I’m that Tired Guy, the one sitting in front of the computer screen wearing little more than boxer shorts and a white t-shirt. I’m that Tired Guy clinging to the one brain cell left in my cerebral cortex like a castaway upon a shard of wood in the midst of a turbulent sea.
My eye is the beholder.
So is yours.
What I see I know, I think, I feel, I ascribe, prescribe, analyze and criticize. Aristotleans will tell you to ignore your senses, seek the golden mean and pass the dutchie pon the left hand side. Foucault has his pendulum, Occam (well William) has his razor and Scooby has his Doo. Left is right and right is wrong, democrats feed republicans the beefsteak of economic calamity or the makings of a politically incorrect atomic bomb and Michael Stipe’s rally cry includes a birthday party, cheesecake, jelly bean…BOOM!
Still, is there really a plan? Geddy says so…
All is for the best
Believe in what we’re told
Blind man in the market
Buying what we’re sold
Believe in what we’re told
Until our final breath
While our loving Watchmaker
Loves us all to death
(Well ok, not really. The musical outcry from RUSH pokes a fine hole or three through organized religion since we really are just mindless, blindfolded sheep anyway right?)
Who cares about a plan. Aren’t we all in it for the parting gifts anyway? Because it’s about what’s next, not what’s now.
In my eye I viewed death one way, and then quite suddenly, my life changed for both the worse…and then the much better. At that point I and my eye saw eye-to-eye, for once agreeing, but only after some serious stuff went down when I failed to see what was right before my eyes.
(The eyes do have it.)
Let’s get serious.
When my mother lost her battle with cancer in 1994 I obsessed about death day and night. I wondered when I would die, how it would happen, would I be remembered for being a good man, a bad husband, a horrible underwriter or just a creative fool with lots of talent and no focus. It frightened me so much I would wake up in the middle of the night bathed in a cold sweat imagining the shade of my mother was present in the room, eyes full of a deep sadness, of dreams unrealized and lost hopes.
My insides clenched, my mind whirled and while my peer group of twenty-somethings dreamed of becoming wealthier thirty-somethings I was wondering if the cancer would come calling earlier than most. Teeth grinding, shoulders hunched, head hanging low and confidence weak I sloughed through each day beneath a dark miasma of my own making.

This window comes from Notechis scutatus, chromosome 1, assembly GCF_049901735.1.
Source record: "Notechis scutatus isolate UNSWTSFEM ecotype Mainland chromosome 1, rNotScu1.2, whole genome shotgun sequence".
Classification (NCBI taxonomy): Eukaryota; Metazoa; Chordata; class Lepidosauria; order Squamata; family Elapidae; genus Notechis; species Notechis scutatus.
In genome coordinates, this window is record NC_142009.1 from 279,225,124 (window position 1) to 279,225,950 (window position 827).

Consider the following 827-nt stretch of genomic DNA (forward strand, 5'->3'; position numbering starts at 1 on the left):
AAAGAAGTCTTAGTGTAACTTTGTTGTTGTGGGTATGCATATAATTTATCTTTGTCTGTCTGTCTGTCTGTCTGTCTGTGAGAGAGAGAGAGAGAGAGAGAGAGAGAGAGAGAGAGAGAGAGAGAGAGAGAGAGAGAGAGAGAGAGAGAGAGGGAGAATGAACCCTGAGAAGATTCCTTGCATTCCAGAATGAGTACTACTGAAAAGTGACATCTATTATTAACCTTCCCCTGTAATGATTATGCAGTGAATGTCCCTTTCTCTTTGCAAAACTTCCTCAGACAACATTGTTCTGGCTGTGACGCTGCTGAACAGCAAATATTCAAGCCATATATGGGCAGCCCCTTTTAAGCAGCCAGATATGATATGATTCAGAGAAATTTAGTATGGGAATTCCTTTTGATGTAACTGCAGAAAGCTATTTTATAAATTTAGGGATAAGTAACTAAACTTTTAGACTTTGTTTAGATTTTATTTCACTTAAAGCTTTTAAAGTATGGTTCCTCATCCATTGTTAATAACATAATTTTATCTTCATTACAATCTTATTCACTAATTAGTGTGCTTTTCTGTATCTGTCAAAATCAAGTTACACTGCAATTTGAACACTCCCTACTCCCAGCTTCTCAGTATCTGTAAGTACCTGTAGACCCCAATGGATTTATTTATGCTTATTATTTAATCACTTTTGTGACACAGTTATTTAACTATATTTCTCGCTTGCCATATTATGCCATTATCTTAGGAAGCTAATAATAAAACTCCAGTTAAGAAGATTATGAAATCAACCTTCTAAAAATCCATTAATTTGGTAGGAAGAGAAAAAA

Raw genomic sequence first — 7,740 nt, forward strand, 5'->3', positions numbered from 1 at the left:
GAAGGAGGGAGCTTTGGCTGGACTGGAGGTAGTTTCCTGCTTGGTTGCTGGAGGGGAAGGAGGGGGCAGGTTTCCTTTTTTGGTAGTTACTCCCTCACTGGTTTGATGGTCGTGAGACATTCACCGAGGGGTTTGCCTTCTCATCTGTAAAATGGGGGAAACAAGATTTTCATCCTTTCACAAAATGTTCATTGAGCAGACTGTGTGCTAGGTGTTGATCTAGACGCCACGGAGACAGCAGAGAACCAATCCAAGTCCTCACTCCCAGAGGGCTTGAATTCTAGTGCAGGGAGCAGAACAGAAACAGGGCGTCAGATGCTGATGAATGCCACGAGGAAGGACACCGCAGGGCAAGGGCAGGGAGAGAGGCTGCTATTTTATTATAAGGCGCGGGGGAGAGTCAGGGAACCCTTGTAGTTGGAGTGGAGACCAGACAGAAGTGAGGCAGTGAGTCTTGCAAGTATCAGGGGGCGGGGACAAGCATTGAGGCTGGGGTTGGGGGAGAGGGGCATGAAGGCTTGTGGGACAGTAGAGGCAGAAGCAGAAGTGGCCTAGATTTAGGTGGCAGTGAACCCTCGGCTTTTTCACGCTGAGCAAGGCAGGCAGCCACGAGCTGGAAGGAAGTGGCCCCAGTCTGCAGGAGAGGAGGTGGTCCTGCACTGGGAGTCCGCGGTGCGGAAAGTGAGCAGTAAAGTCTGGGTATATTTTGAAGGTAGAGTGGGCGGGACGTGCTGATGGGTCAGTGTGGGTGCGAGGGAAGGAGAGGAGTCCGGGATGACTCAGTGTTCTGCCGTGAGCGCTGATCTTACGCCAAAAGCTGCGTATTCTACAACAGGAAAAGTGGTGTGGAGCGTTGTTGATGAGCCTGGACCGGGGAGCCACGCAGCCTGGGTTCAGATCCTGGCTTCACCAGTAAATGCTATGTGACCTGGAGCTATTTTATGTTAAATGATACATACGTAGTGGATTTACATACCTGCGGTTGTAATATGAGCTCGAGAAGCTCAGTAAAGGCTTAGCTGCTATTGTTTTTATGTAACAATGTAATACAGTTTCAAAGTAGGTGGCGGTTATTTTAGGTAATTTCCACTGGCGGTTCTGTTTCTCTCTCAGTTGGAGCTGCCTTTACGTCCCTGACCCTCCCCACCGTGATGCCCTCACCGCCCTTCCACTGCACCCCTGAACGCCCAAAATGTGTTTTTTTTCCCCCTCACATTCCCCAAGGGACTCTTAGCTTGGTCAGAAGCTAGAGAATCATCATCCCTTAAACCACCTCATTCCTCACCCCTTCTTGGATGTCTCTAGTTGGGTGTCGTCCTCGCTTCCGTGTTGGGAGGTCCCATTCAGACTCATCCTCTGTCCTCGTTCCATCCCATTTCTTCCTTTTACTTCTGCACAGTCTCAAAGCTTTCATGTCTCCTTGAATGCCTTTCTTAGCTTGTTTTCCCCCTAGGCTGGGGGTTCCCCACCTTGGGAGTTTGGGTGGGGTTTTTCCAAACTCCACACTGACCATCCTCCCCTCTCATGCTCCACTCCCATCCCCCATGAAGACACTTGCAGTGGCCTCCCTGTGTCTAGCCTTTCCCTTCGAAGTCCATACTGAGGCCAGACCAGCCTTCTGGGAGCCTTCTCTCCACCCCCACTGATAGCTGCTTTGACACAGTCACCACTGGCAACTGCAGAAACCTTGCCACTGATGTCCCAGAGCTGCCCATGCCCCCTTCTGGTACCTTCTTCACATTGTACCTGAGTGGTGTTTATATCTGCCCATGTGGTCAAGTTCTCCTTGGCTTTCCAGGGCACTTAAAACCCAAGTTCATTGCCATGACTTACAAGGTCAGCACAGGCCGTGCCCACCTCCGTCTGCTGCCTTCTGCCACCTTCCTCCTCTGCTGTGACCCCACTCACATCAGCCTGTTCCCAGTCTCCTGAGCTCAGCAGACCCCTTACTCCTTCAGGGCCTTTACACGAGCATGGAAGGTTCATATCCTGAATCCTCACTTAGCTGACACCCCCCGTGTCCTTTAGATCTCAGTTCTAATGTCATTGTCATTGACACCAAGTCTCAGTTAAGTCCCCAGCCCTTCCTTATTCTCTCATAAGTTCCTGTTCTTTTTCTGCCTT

I have a tale to tell
Sometimes it gets so hard to hide it well
I was not ready for the fall
Too blind to see the writing on the wall
I found some solace in the imaginative and creative. Back then I was an avid gamer, Dungeons and Dragons to be specific, and spent my Saturday evenings with a small knot of similar malcontents hacking, slashing, spouting and shouting pithy epithets that would make even the most Shakespearean soul proud…or at the very least imitate some poor man’s pulpy method acting.
But the specter of death was always present, hiding behind the curtain, ready to pounce.
Is full of surprises
This lasted for years. I tried to rationalize my fear, intellectually arguing the real issue was my mother had died far too young, but I still had plenty of time. My depression was insidious though and while I could hide from it for a time at work or in a role-playing game it wormed its way into my heart and mind so completely I almost believed it was my fate to fall down those stairs fairly soon.
Sadly my marriage to the first Mrs. Tired Guy didn’t help matters much. Something was always wrong between bitter arguments at home, or simply sullen silence. I lived alone in a house of two. She was going one way, I another and the twain never met again. Two strangers living under the same roof, spiraling away from one another, our so-called unshakable matrimonial bond unraveling inexorably, lost, lonely, loathsome and distinctly crushing. And how blind I was to it all, refusing to see the end until it hit me between the eyes that fateful February night when my world fell apart.
Afraid of feeling nothing
No bees or butterflies
My head is full of voices
And my house is full of lies
I’ve mentioned before in this space how I stared into that yawning abyss and contemplated the unthinkable. I cobbled together my fleeing sense of self and remembered there was more to me than just me, and stepped away in time. Thank goodness for boneless barbecue ribs and fried rice!
What I failed to mention was the other piece to that story, something just as integral to the life I’ve lived since, and the realization there was so much left to do.
My obsession with death wasn’t about my mother dying young at all.
It was about the impending death of my marriage.
My subconscious was clearly trying to show me what everyone else around me had clearly seen for years.
Back in February the first Mrs. Tired Guy had announced, “I’m not in love with you anymore. Our marriage is a lie.”
She was right, of course.
And while it took a few weeks for it to finally settle in, that awful truth crystallized, clarified and cauterized my wayward vision. Gone was the constant anxiety, the dizzying worry something bad was coming around the bend ready to wreck my world.
I could finally see clearly again.
The shade of my mom would finally find rest.
And that’s all I’ve got to say about that.